In the 'Available Software' tab expand the 'http://download.eclipse.org/dsdp/tm/updates/' site by clicking the plus icon next to the name. Also click the plus icon next to the name of the Eclipse IDE you have installed (in my case this is 'Ganymede). Finally click the box next to 'C/C++ Development' and 'RSE runtime' in the Eclipse IDE name and TM updates site respectively. Finally click the 'Install' button to install RSE and the C/C++ development extensions. Once you click Install you'll be prompted to confirm your selections. You should see all your chosen extensions listed, which should look like this:
Once the updates are installed you'll be prompted to restart your workspace. Do so at this point.
When Eclipse restarts you'll notice that you now have options for C/C++ Development.
Next we'll try to access a remote system and set up a C project to work on. For this example we'll assume we're running a Linux environment at 192.168.42.128. To start you need to open a new perspective. To do this go to Window->Open Perspective->Other->Remote System Explorer. Next select 'Remote System Explorer' and then the 'OK' button.
This will open up a completely new workspace in Eclipse. You'll notice that there is a 'Remote Systems' tab in the left hand sidebar pane. We'll need to add a new remote connection to this sidebar in order to connect to a remote system. To do this right click in the 'Remote Systems' pane, select New->Connection.
This will open a new window where we can specify the connection settings. RSE supports several connections, including SSH and FTP. For this example, we want to select 'SSH Only'.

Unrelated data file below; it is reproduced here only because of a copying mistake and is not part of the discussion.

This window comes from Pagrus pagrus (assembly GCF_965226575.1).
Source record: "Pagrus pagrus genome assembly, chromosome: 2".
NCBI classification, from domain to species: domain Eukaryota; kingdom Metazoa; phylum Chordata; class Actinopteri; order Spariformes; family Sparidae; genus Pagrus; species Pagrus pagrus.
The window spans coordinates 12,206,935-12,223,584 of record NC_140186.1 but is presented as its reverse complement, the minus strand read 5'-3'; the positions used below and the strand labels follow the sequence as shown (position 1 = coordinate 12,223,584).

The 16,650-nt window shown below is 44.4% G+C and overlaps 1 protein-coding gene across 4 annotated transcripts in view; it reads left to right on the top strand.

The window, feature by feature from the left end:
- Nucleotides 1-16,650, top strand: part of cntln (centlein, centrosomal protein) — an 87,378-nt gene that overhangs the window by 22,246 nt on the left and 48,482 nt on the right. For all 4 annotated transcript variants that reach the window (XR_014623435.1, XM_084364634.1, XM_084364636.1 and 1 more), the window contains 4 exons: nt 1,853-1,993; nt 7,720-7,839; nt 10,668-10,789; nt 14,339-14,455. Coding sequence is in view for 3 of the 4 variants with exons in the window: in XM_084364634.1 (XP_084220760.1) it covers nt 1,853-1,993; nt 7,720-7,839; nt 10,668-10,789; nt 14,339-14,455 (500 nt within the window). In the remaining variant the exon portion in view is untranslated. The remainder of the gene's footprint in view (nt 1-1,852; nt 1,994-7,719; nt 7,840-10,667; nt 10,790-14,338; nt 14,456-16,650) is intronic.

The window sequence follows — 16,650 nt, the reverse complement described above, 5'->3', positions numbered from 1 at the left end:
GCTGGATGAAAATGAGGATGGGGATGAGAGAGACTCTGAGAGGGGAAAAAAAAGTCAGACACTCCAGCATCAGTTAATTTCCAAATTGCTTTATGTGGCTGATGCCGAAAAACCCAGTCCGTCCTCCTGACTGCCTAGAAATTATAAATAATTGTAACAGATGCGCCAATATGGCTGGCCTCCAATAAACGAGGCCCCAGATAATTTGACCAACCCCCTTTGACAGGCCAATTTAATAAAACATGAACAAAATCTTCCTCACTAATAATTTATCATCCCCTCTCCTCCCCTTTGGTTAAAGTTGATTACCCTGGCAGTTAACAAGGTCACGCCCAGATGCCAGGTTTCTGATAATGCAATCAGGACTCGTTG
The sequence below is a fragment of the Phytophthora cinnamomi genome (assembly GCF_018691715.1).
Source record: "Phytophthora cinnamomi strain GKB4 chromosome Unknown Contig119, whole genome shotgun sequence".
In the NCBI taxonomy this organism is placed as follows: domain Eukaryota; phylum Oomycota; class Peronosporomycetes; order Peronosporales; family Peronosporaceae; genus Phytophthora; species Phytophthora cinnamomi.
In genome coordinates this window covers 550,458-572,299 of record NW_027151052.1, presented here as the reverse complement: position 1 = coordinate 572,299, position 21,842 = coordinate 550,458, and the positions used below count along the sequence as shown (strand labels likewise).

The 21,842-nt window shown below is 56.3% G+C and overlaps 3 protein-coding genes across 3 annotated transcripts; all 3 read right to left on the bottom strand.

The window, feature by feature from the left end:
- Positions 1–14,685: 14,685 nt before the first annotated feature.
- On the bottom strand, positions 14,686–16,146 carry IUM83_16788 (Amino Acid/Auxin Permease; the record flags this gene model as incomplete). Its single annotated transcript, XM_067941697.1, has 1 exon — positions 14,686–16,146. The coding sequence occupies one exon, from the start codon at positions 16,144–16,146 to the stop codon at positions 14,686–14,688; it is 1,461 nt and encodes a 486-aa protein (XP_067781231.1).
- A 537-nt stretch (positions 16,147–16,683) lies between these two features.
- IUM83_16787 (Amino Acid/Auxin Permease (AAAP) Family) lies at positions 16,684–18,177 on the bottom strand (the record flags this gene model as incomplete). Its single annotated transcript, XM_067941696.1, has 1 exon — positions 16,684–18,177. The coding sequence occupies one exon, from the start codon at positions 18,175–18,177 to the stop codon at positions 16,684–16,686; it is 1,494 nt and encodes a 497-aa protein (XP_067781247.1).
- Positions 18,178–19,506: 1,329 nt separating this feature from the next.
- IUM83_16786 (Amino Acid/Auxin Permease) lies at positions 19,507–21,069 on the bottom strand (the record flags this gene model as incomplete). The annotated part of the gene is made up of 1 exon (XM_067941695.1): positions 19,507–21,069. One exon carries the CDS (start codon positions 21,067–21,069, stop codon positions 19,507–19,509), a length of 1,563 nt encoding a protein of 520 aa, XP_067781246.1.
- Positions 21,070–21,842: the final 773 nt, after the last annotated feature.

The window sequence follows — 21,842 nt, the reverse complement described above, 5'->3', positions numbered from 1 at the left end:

Once we've selected an SSH connection we have to provide the appropriate connection details. The connection name and description are arbitrary, but the host name is important. Be sure the host name corresponds to your remote Linux environment.
Once the connection is set up you'll see your new remote system in the left sidebar of eclipse. Clicking on this connection, then on the destination (under 'Sftp Files') will prompt you to enter your username and password. You can select to save this password if you like. Fill in the proper credentials and click the 'OK' button.
After this is complete you should see the directory listing of your remote site.
From this point you can create and edit C source code. Eclipse provides handy syntax highlighting for your C project. Once you're up and running you should find that Eclipse presents many advantages over using a simple text editor. Using a full blown IDE helps to streamline development, debugging, and deployment of your C applications. There are other Eclipse tools that can help you compile and debug your code, but these are beyond the scope of this article. With remote C development you should have enough at your fingertips to get started with C programming on Linux from the comfort of your Windows environment with a familiar IDE.